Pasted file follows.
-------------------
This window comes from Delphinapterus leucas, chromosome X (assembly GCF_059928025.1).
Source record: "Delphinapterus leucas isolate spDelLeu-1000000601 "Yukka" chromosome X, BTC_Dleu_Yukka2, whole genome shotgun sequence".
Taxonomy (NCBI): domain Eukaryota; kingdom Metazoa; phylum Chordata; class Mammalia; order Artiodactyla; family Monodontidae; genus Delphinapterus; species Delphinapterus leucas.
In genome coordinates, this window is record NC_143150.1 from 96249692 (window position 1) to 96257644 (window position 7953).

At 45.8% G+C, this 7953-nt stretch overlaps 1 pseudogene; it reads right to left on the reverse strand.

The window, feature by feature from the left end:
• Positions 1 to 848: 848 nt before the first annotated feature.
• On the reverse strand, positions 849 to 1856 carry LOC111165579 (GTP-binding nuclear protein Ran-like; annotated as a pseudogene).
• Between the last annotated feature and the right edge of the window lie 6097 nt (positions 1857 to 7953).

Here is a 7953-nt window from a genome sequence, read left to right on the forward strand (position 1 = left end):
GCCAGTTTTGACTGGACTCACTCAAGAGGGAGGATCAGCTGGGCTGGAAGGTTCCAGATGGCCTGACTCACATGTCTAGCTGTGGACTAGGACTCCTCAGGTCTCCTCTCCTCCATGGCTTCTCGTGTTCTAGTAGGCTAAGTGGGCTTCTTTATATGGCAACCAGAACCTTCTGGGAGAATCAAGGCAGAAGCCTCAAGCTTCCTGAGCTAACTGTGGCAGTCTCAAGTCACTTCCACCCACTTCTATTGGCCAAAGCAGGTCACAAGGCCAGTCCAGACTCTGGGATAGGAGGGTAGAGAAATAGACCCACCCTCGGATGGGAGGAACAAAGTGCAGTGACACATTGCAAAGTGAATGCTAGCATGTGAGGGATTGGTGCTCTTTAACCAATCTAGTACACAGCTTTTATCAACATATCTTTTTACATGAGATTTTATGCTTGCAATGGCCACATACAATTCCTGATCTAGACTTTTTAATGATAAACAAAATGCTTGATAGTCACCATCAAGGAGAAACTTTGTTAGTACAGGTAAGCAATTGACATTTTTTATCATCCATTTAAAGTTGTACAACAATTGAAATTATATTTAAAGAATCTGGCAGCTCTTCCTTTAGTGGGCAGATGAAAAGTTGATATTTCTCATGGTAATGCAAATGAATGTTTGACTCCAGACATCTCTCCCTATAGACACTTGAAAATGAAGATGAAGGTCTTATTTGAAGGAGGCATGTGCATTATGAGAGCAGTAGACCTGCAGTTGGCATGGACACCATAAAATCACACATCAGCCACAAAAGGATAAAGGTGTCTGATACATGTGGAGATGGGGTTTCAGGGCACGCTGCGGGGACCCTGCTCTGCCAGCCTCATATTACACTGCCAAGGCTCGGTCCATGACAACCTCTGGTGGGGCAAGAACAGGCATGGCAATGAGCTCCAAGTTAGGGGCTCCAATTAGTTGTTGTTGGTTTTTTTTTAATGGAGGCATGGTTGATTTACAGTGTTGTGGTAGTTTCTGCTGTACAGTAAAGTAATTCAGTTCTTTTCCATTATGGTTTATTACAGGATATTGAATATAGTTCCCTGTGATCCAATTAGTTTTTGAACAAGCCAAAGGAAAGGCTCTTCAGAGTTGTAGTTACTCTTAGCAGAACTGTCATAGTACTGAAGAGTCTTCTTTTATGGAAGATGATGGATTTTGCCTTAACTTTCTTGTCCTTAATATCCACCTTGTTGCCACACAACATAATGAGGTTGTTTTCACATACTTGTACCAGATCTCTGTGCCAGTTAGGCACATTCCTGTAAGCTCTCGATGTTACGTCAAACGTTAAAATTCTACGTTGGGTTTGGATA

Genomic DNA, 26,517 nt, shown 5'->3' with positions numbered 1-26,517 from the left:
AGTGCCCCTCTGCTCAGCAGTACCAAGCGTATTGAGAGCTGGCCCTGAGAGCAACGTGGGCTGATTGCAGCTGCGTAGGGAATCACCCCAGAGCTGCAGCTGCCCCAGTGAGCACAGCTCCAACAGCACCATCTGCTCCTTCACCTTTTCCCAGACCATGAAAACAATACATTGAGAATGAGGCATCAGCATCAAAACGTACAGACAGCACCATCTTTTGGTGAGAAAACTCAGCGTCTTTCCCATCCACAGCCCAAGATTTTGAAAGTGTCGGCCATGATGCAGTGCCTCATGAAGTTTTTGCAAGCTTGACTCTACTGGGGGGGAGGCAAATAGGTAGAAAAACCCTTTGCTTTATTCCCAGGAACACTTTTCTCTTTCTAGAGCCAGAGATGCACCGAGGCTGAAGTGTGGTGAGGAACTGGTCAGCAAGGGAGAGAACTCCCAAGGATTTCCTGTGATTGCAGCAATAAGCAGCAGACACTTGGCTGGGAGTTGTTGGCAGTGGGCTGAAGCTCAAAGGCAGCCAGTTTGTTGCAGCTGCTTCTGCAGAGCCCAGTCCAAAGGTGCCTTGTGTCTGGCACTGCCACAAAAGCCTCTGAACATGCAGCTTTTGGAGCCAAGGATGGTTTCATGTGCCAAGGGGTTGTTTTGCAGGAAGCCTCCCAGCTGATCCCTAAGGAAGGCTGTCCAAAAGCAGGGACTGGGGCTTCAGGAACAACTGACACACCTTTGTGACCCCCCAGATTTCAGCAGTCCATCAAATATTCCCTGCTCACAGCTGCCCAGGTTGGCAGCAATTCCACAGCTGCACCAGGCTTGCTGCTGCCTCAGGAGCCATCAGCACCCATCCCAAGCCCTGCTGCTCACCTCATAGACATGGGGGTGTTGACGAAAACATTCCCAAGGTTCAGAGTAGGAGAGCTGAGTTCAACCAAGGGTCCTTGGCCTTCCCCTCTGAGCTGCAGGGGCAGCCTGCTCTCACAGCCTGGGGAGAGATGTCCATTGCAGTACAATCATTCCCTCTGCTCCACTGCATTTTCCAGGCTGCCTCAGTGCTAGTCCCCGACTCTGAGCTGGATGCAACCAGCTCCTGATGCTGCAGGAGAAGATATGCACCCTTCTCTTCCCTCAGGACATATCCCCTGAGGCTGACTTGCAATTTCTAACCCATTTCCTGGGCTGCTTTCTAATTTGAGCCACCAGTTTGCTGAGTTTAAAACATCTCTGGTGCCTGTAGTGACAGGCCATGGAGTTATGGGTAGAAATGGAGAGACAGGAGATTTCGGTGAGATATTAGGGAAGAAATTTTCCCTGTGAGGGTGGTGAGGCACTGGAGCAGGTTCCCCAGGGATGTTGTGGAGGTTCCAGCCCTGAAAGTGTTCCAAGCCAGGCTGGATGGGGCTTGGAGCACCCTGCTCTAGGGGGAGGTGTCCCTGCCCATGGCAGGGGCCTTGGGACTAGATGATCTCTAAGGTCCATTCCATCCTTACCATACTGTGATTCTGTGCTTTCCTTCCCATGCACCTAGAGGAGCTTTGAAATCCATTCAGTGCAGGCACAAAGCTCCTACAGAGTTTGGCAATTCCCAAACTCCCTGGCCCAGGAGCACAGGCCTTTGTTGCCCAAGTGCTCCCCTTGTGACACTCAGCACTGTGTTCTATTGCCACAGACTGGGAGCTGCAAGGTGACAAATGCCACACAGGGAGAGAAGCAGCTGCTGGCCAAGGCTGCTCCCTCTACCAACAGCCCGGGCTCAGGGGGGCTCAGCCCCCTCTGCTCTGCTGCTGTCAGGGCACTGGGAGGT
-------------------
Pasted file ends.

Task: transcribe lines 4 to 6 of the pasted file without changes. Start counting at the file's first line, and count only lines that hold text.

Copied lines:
In genome coordinates, this window is record NC_143150.1 from 96249692 (window position 1) to 96257644 (window position 7953).

At 45.8% G+C, this 7953-nt stretch overlaps 1 pseudogene; it reads right to left on the reverse strand.

The window, feature by feature from the left end: